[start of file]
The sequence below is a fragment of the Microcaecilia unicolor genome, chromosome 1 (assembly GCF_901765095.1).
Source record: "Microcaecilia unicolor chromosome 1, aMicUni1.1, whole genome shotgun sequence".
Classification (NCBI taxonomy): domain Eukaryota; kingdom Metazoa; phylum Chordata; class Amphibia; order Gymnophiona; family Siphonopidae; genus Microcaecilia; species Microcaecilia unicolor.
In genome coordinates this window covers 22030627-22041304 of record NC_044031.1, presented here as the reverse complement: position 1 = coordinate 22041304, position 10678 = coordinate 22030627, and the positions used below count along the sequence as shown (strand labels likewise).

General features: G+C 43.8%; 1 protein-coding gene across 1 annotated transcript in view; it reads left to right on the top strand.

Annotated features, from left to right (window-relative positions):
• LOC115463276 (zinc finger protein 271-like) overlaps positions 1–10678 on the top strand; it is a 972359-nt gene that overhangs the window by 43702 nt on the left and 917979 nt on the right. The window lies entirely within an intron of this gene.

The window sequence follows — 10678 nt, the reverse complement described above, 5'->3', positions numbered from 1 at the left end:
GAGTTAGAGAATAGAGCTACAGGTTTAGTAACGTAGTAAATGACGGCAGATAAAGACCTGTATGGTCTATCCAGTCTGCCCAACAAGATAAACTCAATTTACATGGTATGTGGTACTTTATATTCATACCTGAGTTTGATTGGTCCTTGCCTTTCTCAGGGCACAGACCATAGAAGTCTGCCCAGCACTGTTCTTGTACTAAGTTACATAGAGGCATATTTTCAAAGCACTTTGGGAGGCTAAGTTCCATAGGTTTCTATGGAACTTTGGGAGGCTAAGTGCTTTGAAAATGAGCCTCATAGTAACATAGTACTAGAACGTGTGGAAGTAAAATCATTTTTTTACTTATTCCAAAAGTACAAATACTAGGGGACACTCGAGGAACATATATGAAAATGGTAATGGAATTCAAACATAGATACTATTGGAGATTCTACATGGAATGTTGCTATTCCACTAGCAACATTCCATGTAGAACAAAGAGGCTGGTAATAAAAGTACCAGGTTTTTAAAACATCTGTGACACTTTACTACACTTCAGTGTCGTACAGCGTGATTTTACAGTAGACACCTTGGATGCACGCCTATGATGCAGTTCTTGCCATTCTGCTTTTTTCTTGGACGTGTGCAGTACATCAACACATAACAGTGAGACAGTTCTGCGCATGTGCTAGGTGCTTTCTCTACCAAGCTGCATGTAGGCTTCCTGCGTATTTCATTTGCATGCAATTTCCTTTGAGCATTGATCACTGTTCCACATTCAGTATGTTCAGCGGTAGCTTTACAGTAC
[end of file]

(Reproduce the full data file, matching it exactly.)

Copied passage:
The sequence below is a fragment of the Microcaecilia unicolor genome, chromosome 1 (assembly GCF_901765095.1).
Source record: "Microcaecilia unicolor chromosome 1, aMicUni1.1, whole genome shotgun sequence".
Classification (NCBI taxonomy): domain Eukaryota; kingdom Metazoa; phylum Chordata; class Amphibia; order Gymnophiona; family Siphonopidae; genus Microcaecilia; species Microcaecilia unicolor.
In genome coordinates this window covers 22030627-22041304 of record NC_044031.1, presented here as the reverse complement: position 1 = coordinate 22041304, position 10678 = coordinate 22030627, and the positions used below count along the sequence as shown (strand labels likewise).

General features: G+C 43.8%; 1 protein-coding gene across 1 annotated transcript in view; it reads left to right on the top strand.

Annotated features, from left to right (window-relative positions):
• LOC115463276 (zinc finger protein 271-like) overlaps positions 1–10678 on the top strand; it is a 972359-nt gene that overhangs the window by 43702 nt on the left and 917979 nt on the right. The window lies entirely within an intron of this gene.

The window sequence follows — 10678 nt, the reverse complement described above, 5'->3', positions numbered from 1 at the left end:
GAGTTAGAGAATAGAGCTACAGGTTTAGTAACGTAGTAAATGACGGCAGATAAAGACCTGTATGGTCTATCCAGTCTGCCCAACAAGATAAACTCAATTTACATGGTATGTGGTACTTTATATTCATACCTGAGTTTGATTGGTCCTTGCCTTTCTCAGGGCACAGACCATAGAAGTCTGCCCAGCACTGTTCTTGTACTAAGTTACATAGAGGCATATTTTCAAAGCACTTTGGGAGGCTAAGTTCCATAGGTTTCTATGGAACTTTGGGAGGCTAAGTGCTTTGAAAATGAGCCTCATAGTAACATAGTACTAGAACGTGTGGAAGTAAAATCATTTTTTTACTTATTCCAAAAGTACAAATACTAGGGGACACTCGAGGAACATATATGAAAATGGTAATGGAATTCAAACATAGATACTATTGGAGATTCTACATGGAATGTTGCTATTCCACTAGCAACATTCCATGTAGAACAAAGAGGCTGGTAATAAAAGTACCAGGTTTTTAAAACATCTGTGACACTTTACTACACTTCAGTGTCGTACAGCGTGATTTTACAGTAGACACCTTGGATGCACGCCTATGATGCAGTTCTTGCCATTCTGCTTTTTTCTTGGACGTGTGCAGTACATCAACACATAACAGTGAGACAGTTCTGCGCATGTGCTAGGTGCTTTCTCTACCAAGCTGCATGTAGGCTTCCTGCGTATTTCATTTGCATGCAATTTCCTTTGAGCATTGATCACTGTTCCACATTCAGTATGTTCAGCGGTAGCTTTACAGTAC